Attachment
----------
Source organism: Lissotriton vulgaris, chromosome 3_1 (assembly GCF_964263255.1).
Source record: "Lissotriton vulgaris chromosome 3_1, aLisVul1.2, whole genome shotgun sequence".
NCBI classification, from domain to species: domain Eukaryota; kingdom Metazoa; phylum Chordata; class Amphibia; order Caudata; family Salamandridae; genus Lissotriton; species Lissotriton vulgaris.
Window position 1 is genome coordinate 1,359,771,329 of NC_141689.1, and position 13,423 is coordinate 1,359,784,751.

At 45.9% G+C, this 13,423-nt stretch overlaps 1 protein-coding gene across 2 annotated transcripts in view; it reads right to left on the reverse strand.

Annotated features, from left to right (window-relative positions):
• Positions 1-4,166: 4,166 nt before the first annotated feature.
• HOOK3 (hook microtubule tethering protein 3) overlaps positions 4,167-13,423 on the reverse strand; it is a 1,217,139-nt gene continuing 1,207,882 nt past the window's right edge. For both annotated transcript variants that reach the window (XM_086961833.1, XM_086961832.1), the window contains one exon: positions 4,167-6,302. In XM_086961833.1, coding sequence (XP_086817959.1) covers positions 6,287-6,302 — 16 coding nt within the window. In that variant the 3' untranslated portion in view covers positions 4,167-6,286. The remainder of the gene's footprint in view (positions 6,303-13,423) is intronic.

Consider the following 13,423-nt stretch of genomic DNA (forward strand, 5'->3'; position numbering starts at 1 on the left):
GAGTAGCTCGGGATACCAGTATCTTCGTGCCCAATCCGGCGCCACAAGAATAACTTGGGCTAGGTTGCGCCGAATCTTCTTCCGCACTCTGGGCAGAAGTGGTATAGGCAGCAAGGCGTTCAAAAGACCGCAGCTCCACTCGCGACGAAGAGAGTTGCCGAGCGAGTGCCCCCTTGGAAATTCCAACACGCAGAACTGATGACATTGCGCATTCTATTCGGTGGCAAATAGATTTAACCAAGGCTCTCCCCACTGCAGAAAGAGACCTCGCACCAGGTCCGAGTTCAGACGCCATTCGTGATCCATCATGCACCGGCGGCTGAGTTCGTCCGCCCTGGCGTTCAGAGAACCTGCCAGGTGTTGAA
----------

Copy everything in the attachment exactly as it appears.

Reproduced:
Source organism: Lissotriton vulgaris, chromosome 3_1 (assembly GCF_964263255.1).
Source record: "Lissotriton vulgaris chromosome 3_1, aLisVul1.2, whole genome shotgun sequence".
NCBI classification, from domain to species: domain Eukaryota; kingdom Metazoa; phylum Chordata; class Amphibia; order Caudata; family Salamandridae; genus Lissotriton; species Lissotriton vulgaris.
Window position 1 is genome coordinate 1,359,771,329 of NC_141689.1, and position 13,423 is coordinate 1,359,784,751.

At 45.9% G+C, this 13,423-nt stretch overlaps 1 protein-coding gene across 2 annotated transcripts in view; it reads right to left on the reverse strand.

Annotated features, from left to right (window-relative positions):
• Positions 1-4,166: 4,166 nt before the first annotated feature.
• HOOK3 (hook microtubule tethering protein 3) overlaps positions 4,167-13,423 on the reverse strand; it is a 1,217,139-nt gene continuing 1,207,882 nt past the window's right edge. For both annotated transcript variants that reach the window (XM_086961833.1, XM_086961832.1), the window contains one exon: positions 4,167-6,302. In XM_086961833.1, coding sequence (XP_086817959.1) covers positions 6,287-6,302 — 16 coding nt within the window. In that variant the 3' untranslated portion in view covers positions 4,167-6,286. The remainder of the gene's footprint in view (positions 6,303-13,423) is intronic.

Consider the following 13,423-nt stretch of genomic DNA (forward strand, 5'->3'; position numbering starts at 1 on the left):
GAGTAGCTCGGGATACCAGTATCTTCGTGCCCAATCCGGCGCCACAAGAATAACTTGGGCTAGGTTGCGCCGAATCTTCTTCCGCACTCTGGGCAGAAGTGGTATAGGCAGCAAGGCGTTCAAAAGACCGCAGCTCCACTCGCGACGAAGAGAGTTGCCGAGCGAGTGCCCCCTTGGAAATTCCAACACGCAGAACTGATGACATTGCGCATTCTATTCGGTGGCAAATAGATTTAACCAAGGCTCTCCCCACTGCAGAAAGAGACCTCGCACCAGGTCCGAGTTCAGACGCCATTCGTGATCCATCATGCACCGGCGGCTGAGTTCGTCCGCCCTGGCGTTCAGAGAACCTGCCAGGTGTTGAA